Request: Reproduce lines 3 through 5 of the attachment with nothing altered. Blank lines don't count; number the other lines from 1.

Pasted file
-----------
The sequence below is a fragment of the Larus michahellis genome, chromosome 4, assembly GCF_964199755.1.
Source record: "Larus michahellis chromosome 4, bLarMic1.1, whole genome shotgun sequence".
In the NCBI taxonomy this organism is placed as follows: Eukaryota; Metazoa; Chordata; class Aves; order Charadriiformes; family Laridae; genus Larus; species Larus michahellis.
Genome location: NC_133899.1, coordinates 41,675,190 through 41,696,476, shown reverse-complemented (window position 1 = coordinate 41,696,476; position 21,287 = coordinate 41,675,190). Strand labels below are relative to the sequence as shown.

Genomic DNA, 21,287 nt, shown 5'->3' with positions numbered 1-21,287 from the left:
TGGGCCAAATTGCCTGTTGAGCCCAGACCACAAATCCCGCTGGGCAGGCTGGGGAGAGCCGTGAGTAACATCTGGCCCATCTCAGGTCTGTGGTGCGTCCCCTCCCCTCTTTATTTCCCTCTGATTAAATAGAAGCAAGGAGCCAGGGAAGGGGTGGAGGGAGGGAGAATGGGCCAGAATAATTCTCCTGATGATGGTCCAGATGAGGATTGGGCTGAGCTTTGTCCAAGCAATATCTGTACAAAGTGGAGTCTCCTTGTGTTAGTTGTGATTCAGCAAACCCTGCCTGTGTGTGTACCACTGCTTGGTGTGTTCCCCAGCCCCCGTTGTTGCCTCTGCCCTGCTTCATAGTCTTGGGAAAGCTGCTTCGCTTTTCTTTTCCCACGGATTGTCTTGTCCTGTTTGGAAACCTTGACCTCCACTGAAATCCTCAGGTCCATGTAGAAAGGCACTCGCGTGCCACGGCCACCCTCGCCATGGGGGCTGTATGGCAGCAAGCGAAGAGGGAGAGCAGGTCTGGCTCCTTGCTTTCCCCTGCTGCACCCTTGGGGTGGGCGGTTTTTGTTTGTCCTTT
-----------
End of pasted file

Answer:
In the NCBI taxonomy this organism is placed as follows: Eukaryota; Metazoa; Chordata; class Aves; order Charadriiformes; family Laridae; genus Larus; species Larus michahellis.
Genome location: NC_133899.1, coordinates 41,675,190 through 41,696,476, shown reverse-complemented (window position 1 = coordinate 41,696,476; position 21,287 = coordinate 41,675,190). Strand labels below are relative to the sequence as shown.

Genomic DNA, 21,287 nt, shown 5'->3' with positions numbered 1-21,287 from the left: